Seamless Type Generation Increases Developer Productivity and Confidence

Discover an innovative way to integrate front-end types into back-end generation, simplifying content transformation and improving developer experience.

Tools that help developers work with content in composable websites often boast "automatic type generation" as one of their features. That sounds super convenient, right?

I query content in some way and then I have a type ready to go. I have an immediate confidence boost without writing runtime tests.

const post = await client.findOne("Post", "123");

If using an IDE like VS Code, you can inspect the return type of the query, which might be something like this:

type Post = {
title: string;
slug: string;
content: string;

You get the benefits of typeahead properties and can inspect types for properties. For example, if you inspect post.title you might see something like:

(property) title: string

Again, this seems great! And it does go a long way in speeding up the development process.

The limitations of content source types generation

The problem is that the shape of content coming from the content source is often not exactly what we need for our front-end pages and components.

Take our post example. It has three properties that could be enough to build out a basic blog. But what if your front end also expects an excerpt property, which it can use when a card or snippet of the post is rendered?

Perhaps there is an optional excerpt property in the content source, but it's optional.

type Post = {
title: string;
slug: string;
excerpt?: string;
content: string;

But your front-end Card component doesn't want it to be optional. And furthermore, it's a card, not a post, so it wants a properties called heading and body.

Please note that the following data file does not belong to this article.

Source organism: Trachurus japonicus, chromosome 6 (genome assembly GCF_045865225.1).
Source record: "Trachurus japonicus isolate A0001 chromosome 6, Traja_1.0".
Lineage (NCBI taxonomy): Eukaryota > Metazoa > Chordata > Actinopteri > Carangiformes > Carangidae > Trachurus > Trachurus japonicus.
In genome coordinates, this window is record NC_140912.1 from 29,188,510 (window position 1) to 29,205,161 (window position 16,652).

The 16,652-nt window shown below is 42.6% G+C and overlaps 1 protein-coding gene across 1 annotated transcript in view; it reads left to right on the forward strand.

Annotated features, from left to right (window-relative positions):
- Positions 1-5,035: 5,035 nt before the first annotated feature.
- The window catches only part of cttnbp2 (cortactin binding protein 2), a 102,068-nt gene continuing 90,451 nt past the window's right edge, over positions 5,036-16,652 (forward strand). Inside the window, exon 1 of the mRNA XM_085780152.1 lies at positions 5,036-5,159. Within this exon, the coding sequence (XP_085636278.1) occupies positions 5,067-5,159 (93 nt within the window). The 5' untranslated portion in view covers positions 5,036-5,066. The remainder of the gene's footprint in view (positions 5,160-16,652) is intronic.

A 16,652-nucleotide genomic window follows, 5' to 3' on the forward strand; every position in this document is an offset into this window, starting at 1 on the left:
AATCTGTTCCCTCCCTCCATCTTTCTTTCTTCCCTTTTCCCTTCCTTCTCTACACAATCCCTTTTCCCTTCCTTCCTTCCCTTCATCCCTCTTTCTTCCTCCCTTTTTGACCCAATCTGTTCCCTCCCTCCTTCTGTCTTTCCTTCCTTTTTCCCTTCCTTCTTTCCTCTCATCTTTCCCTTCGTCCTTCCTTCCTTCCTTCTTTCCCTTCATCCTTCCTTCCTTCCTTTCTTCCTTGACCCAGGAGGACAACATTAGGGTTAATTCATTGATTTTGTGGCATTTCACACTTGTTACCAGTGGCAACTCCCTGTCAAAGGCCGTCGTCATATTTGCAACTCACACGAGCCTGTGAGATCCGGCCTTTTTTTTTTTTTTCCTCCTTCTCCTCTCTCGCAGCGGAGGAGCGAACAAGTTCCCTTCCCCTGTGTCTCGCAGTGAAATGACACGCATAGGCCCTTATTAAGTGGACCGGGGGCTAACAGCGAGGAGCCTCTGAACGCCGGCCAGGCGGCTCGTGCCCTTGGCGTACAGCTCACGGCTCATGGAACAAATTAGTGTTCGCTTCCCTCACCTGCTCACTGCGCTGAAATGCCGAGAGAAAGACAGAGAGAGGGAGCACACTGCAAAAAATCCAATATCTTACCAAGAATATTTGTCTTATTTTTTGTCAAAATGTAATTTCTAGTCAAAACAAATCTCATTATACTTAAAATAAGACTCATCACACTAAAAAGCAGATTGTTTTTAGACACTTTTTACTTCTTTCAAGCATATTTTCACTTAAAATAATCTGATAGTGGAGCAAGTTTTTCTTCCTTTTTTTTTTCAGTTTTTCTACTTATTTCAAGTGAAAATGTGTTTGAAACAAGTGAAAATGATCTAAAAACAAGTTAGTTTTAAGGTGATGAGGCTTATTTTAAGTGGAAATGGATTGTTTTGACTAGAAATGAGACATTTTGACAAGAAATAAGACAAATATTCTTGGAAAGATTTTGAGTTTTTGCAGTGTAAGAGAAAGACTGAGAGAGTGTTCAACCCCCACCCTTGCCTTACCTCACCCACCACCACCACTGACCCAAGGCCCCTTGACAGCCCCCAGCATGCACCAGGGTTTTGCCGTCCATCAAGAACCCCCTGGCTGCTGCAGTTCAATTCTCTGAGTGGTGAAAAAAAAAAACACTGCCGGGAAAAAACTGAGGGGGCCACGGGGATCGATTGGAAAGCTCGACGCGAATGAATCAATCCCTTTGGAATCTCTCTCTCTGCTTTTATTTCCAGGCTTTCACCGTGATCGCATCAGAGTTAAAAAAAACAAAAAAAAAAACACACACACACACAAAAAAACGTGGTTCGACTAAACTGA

A quick fix to transform content shapes for components

These are relatively quick transformations we can make.

function getPostCardProps(post: Post): CardProps {
return {
heading: post.title,
body: document.excerpt || `${document.content?.slice(0, 100)}...`,

Simple, right?

Minimizing transformer logic calls in front-end code

But where do you put that code? Do you really want to call getPostCardProps on a Post object every time you need to render the post as a card?

That may work for small projects, but I've seen it get out of hand quickly.

All of a sudden an entire front-end codebase becomes littered with transformation utility function calls. Then there's the business of keeping transformation functions organized, which is another challenge.

Transforming content when retrieving content

Another popular approach is to transform all the content when it is retrieved from the content source.

function transformPost(post: Post) {
return {
card: getPostCardProps(post),

Then you'd have a nice packaged card property that has the props for the card. Great, except what's the return type here?

Now you need to manually define an intermediary type.

interface TransformedPost extends Post {
card: CardProps;

function transformPost(post: Post): TransformedPost {
return { ...post, card: getPostCardProps(post) };

It seems okay on a small scale like this, but it can quickly become cumbersome.

Embedding front-end types in generated back-end types